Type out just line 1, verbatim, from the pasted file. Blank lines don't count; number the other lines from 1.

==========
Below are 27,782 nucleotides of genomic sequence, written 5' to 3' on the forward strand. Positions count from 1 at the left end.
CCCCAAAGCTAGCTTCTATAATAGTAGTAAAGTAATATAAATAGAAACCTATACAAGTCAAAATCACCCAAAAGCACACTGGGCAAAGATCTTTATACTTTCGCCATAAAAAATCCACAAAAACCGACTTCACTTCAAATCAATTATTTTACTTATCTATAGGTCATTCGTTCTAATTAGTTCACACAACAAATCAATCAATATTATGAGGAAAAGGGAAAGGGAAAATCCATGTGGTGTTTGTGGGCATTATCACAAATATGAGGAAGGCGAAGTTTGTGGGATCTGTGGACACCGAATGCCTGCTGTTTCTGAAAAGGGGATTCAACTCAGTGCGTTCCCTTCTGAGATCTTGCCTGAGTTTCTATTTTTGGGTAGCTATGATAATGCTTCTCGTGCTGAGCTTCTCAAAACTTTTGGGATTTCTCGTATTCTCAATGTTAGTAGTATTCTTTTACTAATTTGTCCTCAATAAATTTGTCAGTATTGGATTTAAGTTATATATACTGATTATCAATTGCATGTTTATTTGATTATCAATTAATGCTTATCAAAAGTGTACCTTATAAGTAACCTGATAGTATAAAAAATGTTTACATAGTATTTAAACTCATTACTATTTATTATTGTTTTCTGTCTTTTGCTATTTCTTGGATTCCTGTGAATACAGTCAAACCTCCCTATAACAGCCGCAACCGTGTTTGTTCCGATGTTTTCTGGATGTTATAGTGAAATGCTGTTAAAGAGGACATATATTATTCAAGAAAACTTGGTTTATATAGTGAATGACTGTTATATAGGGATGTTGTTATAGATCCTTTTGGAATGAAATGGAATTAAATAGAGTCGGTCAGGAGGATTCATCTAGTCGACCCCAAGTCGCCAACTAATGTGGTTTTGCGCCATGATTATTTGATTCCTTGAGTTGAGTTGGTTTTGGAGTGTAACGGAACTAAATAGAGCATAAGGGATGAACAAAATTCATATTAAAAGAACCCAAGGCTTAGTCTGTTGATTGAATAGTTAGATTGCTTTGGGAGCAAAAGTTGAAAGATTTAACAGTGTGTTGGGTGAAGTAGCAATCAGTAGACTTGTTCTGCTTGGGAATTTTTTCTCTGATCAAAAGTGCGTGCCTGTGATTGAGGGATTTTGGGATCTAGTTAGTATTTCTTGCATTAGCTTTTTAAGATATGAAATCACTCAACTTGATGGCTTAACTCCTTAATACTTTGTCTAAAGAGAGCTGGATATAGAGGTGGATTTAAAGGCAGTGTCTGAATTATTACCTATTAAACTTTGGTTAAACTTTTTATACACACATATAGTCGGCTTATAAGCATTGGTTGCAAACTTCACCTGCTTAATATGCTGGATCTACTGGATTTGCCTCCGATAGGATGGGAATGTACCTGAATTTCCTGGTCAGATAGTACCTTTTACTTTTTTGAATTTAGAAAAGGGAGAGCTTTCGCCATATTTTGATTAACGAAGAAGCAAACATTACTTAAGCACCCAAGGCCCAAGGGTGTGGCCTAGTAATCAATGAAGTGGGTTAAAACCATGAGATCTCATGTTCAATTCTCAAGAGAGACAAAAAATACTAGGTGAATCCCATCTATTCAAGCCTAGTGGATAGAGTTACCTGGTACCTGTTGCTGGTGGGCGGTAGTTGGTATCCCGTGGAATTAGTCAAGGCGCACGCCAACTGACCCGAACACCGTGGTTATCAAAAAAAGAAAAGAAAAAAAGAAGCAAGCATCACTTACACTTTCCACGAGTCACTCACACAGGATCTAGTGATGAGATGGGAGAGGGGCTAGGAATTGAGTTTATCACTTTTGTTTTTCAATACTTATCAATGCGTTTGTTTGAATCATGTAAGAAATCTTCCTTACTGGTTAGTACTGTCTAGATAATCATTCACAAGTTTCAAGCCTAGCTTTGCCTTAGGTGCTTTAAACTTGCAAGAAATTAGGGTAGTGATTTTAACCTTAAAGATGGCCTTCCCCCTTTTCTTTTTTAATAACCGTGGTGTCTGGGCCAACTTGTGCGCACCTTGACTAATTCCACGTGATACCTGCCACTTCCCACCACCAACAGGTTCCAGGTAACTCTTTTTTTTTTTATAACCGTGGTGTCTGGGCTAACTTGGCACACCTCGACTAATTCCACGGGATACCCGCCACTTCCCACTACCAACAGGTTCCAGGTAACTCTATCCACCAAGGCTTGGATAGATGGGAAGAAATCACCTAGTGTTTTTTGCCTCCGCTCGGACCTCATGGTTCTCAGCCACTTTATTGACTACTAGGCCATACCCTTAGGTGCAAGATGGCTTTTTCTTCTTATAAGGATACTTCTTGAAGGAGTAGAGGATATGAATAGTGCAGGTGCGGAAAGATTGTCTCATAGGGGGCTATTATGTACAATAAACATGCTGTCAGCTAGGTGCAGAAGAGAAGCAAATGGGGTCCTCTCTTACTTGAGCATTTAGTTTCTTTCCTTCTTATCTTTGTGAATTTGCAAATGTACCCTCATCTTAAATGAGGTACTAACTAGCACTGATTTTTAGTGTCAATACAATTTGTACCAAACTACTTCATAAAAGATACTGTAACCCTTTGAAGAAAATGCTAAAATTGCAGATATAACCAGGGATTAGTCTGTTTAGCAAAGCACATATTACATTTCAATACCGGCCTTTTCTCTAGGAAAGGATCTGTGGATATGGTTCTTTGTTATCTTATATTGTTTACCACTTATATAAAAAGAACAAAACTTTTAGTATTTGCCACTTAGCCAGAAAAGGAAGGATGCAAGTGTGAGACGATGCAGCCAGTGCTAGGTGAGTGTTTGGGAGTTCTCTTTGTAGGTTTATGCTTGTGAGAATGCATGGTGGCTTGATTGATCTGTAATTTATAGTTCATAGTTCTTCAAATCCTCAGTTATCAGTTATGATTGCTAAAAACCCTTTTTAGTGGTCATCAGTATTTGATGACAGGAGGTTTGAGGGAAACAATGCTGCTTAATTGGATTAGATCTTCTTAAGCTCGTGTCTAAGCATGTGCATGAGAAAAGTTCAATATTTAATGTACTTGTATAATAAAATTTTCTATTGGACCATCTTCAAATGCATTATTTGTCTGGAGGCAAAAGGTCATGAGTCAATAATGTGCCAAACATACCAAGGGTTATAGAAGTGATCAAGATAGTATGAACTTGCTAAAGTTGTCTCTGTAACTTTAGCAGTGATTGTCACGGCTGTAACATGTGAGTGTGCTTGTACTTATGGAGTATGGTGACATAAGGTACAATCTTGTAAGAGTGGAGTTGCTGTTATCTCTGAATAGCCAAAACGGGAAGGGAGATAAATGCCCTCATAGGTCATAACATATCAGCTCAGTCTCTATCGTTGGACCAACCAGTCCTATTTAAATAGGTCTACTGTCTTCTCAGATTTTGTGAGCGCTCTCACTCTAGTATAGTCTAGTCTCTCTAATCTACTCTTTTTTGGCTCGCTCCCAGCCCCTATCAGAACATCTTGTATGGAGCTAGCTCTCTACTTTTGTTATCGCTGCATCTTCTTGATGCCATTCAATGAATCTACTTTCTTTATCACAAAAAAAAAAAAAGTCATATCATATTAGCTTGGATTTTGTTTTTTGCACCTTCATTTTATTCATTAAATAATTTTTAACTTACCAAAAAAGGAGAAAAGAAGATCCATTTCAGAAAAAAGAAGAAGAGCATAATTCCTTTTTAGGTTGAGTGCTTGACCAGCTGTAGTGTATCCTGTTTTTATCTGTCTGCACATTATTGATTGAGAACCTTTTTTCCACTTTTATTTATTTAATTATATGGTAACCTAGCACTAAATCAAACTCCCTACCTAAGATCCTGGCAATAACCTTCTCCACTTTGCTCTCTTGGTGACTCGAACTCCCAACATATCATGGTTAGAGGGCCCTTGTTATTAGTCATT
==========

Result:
Below are 27,782 nucleotides of genomic sequence, written 5' to 3' on the forward strand. Positions count from 1 at the left end.